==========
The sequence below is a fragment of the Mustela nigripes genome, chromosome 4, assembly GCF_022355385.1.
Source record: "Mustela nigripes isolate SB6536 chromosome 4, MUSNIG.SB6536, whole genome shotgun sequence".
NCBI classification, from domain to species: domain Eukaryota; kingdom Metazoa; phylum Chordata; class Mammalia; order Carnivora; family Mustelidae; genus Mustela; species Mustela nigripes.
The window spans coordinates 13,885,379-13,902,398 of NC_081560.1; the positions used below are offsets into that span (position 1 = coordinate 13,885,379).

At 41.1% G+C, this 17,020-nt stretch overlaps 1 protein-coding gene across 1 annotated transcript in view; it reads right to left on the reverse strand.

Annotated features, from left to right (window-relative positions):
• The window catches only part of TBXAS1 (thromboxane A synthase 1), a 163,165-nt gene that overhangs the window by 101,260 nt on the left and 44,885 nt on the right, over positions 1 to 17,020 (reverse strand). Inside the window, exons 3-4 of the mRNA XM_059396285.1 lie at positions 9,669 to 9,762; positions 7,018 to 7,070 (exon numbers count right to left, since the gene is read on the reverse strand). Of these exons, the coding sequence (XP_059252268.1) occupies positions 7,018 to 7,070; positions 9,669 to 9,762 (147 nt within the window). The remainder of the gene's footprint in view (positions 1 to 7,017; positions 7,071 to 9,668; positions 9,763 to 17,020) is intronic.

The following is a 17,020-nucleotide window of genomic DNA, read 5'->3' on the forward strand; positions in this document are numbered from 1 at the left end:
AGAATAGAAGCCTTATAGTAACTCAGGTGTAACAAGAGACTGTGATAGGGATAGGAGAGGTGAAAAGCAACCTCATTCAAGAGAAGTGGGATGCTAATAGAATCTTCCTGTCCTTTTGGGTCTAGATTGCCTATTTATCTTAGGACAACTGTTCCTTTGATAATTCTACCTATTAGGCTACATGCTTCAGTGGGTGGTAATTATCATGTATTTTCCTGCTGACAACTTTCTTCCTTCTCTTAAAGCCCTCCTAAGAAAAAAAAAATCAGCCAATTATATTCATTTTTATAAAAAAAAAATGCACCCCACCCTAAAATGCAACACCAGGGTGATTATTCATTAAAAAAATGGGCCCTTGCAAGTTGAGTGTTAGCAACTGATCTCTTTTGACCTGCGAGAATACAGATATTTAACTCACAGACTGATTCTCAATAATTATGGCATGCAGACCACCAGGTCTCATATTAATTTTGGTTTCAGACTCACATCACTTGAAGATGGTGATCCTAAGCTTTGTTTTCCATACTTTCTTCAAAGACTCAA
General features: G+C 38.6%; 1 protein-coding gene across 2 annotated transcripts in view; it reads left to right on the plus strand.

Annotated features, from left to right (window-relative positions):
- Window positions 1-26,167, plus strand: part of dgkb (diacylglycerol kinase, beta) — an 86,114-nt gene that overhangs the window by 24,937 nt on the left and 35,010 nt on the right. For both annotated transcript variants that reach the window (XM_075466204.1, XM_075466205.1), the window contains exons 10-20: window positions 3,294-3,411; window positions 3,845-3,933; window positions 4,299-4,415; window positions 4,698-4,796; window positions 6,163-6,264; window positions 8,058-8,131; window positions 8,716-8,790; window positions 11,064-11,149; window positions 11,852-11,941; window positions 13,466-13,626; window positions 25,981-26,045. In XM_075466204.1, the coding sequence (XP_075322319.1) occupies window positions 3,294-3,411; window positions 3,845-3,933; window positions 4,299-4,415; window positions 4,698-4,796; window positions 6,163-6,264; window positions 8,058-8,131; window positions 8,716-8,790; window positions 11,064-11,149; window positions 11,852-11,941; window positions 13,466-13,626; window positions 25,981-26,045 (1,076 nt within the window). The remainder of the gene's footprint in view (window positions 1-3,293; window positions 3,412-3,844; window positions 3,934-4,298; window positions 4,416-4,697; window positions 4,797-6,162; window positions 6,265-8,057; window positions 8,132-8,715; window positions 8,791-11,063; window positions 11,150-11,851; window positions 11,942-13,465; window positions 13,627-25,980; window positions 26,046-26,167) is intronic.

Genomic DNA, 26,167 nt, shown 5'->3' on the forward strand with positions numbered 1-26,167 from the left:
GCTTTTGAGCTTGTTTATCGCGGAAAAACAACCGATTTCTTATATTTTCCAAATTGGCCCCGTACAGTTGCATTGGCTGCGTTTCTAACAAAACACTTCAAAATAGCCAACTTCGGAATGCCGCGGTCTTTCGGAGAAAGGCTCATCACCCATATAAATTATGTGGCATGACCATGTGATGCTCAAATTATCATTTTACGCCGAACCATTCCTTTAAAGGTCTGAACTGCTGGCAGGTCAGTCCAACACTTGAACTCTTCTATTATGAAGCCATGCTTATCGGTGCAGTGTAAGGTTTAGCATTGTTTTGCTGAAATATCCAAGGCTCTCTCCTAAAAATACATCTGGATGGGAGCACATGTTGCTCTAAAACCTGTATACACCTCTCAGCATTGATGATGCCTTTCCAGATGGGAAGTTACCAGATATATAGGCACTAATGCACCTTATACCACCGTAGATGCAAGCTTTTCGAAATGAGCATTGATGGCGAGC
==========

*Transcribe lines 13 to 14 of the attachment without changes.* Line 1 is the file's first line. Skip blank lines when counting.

Genomic DNA, 26,167 nt, shown 5'->3' on the forward strand with positions numbered 1-26,167 from the left:
GCTTTTGAGCTTGTTTATCGCGGAAAAACAACCGATTTCTTATATTTTCCAAATTGGCCCCGTACAGTTGCATTGGCTGCGTTTCTAACAAAACACTTCAAAATAGCCAACTTCGGAATGCCGCGGTCTTTCGGAGAAAGGCTCATCACCCATATAAATTATGTGGCATGACCATGTGATGCTCAAATTATCATTTTACGCCGAACCATTCCTTTAAAGGTCTGAACTGCTGGCAGGTCAGTCCAACACTTGAACTCTTCTATTATGAAGCCATGCTTATCGGTGCAGTGTAAGGTTTAGCATTGTTTTGCTGAAATATCCAAGGCTCTCTCCTAAAAATACATCTGGATGGGAGCACATGTTGCTCTAAAACCTGTATACACCTCTCAGCATTGATGATGCCTTTCCAGATGGGAAGTTACCAGATATATAGGCACTAATGCACCTTATACCACCGTAGATGCAAGCTTTTCGAAATGAGCATTGATGGCGAGC